I won't spoil it for anyone who has not read the book but foe behind the threat gets a better send off than anything that happened to him/her in the TV series.
|Well written, But a little unclear
I really enjoyed this book and I think it was well written. But at the same time it was a bit unclear. I understand it was written not using any one of the eight doctors but a bit of all of them but I think that this aproach actually took something away from the story. I liked learning more about Gallifrey and Timelord socitey. What I didn't like is that I couldn't put a face to the doctors character. We all create a picture in our mind from the author's discription, Unless there is an actor's face we picture, but with this story there was very little. This was a real Doctor "who?". I loved the character of Larna and hope she visits again. And I hope that the information revealed in the story, such as the Doctor being married, is built on and more is reveled and explained about the Doctor's past, ot future.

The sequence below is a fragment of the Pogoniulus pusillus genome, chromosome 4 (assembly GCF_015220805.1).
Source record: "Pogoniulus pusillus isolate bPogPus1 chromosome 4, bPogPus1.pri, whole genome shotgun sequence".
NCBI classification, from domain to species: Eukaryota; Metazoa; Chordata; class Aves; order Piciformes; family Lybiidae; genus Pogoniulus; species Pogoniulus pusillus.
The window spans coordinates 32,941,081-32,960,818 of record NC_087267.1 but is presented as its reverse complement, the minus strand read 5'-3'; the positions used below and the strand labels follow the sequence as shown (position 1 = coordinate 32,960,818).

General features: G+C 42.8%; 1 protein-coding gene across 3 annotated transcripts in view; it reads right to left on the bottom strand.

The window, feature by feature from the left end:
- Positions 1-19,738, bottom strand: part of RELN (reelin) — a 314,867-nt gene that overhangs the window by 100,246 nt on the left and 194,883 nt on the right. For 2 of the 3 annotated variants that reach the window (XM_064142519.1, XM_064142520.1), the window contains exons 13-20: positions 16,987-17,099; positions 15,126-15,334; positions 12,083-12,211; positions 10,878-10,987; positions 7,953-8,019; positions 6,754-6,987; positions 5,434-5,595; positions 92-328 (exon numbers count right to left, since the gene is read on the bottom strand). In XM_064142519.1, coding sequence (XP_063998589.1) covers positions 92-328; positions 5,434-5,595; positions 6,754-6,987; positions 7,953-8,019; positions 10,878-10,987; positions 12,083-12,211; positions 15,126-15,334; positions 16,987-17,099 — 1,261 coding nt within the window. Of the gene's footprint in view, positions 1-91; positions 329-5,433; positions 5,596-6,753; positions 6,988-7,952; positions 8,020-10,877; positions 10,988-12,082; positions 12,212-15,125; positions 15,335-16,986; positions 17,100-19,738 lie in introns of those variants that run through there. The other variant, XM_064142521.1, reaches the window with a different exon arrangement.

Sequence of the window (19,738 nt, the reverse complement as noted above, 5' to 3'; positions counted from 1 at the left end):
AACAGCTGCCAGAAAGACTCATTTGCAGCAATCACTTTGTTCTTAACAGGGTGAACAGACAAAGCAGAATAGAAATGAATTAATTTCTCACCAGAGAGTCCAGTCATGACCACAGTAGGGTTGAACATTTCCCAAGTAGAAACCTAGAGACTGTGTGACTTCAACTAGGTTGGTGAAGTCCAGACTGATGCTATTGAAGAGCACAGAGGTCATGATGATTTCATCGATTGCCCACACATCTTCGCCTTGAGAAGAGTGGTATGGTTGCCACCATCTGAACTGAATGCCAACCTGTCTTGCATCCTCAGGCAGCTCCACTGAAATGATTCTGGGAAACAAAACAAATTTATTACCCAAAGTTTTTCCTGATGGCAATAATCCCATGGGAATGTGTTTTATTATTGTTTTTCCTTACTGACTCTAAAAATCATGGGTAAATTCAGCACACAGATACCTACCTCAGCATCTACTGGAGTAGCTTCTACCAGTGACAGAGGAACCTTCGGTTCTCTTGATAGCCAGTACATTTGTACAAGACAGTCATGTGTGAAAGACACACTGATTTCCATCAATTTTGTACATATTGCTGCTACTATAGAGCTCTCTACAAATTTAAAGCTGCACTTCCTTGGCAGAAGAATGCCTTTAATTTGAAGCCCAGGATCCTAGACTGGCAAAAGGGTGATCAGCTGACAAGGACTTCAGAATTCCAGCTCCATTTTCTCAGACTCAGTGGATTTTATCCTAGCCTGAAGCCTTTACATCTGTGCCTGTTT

Because of the lack of a definate character in the book it was harder for me to emerse myself into the story therefor it took me longer to read.
|Monday 19 September 2005
After reading this book I thought it was well written. But I was a bit puzzled of what incarnation of the Doctor this was. My first suggestion was that this was a younger version of the first Doctor. But after reading a site listing the Doctor's life I discovered that the Doctor had a previous 13 lives and that this novel takes place in that time. I may be completely wrong though. And this book may take place in an alternate timeline. What do you think.